Blunt Chest Trauma

Stewart, Daphne J. MSN, NP-C, CEN

Journal of Trauma Nursing:
doi: 10.1097/JTN.0000000000000079
Case Study

Blunt chest trauma is associated with a wide range of injuries, many of which are life threatening. This article is a case study demonstrating a variety of traumatic chest injuries, including pathophysiology, diagnosis, and treatment. Literature on the diagnosis and treatment was reviewed, including both theoretical and research literature, from a variety of disciplines. The role of the advance practice nurse in trauma is also discussed as it relates to assessment, diagnosis, and treatment of patients with traumatic chest injuries.

Author Information

CoxHealth, Springfield, Missouri.

Correspondence: Daphne J. Stewart, MSN, NP-C, CEN, CoxHealth, 3801 S National, Springfield, MO 65807 (

The author declares no conflict of interest.

Article Outline

A 62-year-old man presented to our level 1 trauma center after a high-speed single-vehicle collision. He was the restrained driver of a vehicle that rolled several times after hitting a patch of ice and was found approximately 50 yd from the highway. Upon arrival to the emergency department, his condition deteriorated such that his Glasgow Coma Score was 7, and he was subsequently intubated. He was hemodynamically stable upon arrival. However, during trauma resuscitation in the emergency department, the patient had a brief period of pulseless electrical activity. Cardiopulmonary resuscitation was initiated, and after 2 rounds of epinephrine, the patient returned to a normal sinus rhythm with a rate of 70. Diagnostic imaging revealed multiple traumatic chest injuries.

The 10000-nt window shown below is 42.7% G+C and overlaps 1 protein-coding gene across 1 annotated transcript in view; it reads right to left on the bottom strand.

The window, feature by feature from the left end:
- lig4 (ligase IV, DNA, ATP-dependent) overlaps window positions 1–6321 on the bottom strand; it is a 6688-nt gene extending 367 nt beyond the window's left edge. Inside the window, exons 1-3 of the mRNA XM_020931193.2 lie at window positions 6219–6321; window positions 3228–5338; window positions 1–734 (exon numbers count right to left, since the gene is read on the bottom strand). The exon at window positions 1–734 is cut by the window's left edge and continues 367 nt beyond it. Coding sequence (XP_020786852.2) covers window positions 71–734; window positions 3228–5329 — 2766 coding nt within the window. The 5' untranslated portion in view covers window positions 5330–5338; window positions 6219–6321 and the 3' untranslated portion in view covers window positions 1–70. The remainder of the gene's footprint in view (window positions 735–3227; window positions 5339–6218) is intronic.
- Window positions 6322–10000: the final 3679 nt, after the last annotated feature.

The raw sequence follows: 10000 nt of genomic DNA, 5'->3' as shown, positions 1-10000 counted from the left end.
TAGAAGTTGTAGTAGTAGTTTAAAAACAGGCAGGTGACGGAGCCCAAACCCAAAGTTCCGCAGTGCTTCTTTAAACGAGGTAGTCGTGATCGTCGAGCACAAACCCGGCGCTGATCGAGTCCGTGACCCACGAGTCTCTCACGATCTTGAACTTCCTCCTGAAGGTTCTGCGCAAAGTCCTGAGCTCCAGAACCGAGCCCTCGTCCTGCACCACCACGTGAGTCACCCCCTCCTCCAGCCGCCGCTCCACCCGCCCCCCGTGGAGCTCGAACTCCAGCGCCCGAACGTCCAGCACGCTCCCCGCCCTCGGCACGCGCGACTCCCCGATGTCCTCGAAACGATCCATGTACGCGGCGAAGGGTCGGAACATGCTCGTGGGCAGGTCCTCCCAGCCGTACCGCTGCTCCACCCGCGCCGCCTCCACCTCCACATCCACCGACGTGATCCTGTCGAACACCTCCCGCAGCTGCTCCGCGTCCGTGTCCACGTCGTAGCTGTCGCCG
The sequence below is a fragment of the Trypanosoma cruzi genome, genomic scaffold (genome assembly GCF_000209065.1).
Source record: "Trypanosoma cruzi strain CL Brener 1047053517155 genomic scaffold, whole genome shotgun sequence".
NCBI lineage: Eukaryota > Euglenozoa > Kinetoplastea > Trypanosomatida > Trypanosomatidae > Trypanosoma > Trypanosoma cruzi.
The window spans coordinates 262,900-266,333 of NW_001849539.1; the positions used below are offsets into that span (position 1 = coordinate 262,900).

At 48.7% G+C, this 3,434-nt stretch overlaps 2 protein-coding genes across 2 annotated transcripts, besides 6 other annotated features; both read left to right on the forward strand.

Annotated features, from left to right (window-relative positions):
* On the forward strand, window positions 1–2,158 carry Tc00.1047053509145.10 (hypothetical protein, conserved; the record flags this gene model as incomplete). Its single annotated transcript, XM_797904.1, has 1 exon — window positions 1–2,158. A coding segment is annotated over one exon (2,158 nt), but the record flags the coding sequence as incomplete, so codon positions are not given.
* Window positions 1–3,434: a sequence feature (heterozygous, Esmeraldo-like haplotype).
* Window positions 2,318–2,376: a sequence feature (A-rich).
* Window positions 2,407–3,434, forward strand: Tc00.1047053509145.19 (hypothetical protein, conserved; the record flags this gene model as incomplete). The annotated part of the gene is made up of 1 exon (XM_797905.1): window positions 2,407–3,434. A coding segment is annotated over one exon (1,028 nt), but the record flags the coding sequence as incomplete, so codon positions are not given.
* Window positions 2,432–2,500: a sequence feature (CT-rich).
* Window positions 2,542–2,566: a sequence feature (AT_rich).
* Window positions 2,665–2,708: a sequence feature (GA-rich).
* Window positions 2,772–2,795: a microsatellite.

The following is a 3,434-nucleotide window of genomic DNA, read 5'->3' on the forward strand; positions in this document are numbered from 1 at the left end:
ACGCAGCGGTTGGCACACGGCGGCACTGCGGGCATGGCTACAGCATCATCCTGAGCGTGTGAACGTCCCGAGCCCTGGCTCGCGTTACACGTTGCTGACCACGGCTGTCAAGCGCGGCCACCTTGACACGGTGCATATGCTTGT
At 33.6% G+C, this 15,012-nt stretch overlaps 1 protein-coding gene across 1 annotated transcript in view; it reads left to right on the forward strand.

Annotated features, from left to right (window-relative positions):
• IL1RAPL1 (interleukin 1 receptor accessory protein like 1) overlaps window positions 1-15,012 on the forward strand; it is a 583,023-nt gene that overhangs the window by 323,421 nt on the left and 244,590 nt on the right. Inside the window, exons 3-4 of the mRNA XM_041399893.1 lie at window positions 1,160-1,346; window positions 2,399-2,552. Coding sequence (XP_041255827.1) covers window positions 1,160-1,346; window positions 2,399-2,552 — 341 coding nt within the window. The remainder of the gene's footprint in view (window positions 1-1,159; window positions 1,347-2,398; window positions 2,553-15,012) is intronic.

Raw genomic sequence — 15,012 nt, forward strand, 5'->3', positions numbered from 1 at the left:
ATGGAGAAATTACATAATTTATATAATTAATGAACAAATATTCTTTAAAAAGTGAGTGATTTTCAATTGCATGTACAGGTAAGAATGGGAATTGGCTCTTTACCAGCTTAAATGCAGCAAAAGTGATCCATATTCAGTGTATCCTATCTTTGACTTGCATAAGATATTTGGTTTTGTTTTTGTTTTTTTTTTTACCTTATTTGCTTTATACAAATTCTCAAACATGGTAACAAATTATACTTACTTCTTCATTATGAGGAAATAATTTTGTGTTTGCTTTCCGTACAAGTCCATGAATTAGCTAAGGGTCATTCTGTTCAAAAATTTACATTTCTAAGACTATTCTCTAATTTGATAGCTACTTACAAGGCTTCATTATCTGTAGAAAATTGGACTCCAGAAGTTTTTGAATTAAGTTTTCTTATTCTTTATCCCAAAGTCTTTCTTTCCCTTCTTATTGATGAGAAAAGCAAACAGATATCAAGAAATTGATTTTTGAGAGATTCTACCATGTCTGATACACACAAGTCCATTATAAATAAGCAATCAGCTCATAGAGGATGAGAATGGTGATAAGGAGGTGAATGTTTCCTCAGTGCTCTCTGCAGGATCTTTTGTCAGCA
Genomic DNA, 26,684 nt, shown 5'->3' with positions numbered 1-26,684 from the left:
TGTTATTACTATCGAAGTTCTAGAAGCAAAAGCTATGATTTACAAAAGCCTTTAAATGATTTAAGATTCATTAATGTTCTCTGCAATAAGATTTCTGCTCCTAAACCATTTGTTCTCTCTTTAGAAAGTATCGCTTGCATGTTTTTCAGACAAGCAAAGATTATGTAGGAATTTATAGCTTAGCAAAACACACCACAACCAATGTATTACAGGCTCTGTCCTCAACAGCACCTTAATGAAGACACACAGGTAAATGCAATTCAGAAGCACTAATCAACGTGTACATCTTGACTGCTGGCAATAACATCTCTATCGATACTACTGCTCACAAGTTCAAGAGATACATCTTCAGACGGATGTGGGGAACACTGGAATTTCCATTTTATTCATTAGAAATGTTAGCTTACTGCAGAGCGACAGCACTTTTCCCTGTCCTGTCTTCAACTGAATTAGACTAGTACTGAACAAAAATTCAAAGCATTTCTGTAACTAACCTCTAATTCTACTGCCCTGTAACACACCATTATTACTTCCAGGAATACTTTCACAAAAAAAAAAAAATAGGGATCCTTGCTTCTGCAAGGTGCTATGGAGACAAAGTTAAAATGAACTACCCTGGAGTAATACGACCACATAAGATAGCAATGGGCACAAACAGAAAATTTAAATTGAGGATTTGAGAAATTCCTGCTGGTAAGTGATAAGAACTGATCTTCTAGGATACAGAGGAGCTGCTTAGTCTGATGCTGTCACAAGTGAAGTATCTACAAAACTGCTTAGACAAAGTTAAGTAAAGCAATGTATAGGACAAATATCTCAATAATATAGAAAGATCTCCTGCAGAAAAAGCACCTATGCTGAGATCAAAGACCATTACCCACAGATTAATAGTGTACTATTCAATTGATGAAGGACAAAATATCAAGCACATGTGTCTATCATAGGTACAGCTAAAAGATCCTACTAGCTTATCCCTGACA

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Computed tomography (CT) scanning and 3-dimensional reconstruction films (Figure 1) of the chest revealed fractures of right ribs 1 to 4 and left ribs 1 to 9, with flail segments of the left 2 to 7 ribs. Flail chest occurs when 2 or more ribs are fractured in 2 or more locations1 and can lead to chest wall instability and loss of thoracic volume, decreased lung volume, atelectasis, chest tightness, dyspnea, and chronic pain.2 On physical examination, crepitus, subcutaneous emphysema, and asymmetrical chest wall expansion are common findings. Ribs 6 to 8 on the left were repaired with open reduction, internal fixation. Small randomized trials have suggested that surgical fixation of rib fractures improves intensive care unit length of stay, days of mechanical ventilation, long-term respiratory function, and decreases the incidence of chest infections.3 Not all ribs can be plated, and patients not stable enough for surgical intervention will need alternative treatment modalities, which may include epidural anesthesia, physiotherapy, incentive spirometry, and noninvasive positive-pressure ventilation. The Eastern Association for the Surgery of Trauma recommends the use of epidural analgesia, which improves pain and pulmonary function compared with intravenous narcotics.4 Long-term complications of flail chest include long-term pain and chest wall deformity if not plated. Ongoing management should be monitored with pulmonary function tests, chest radiographs, and should include pain management and incentive spirometry use.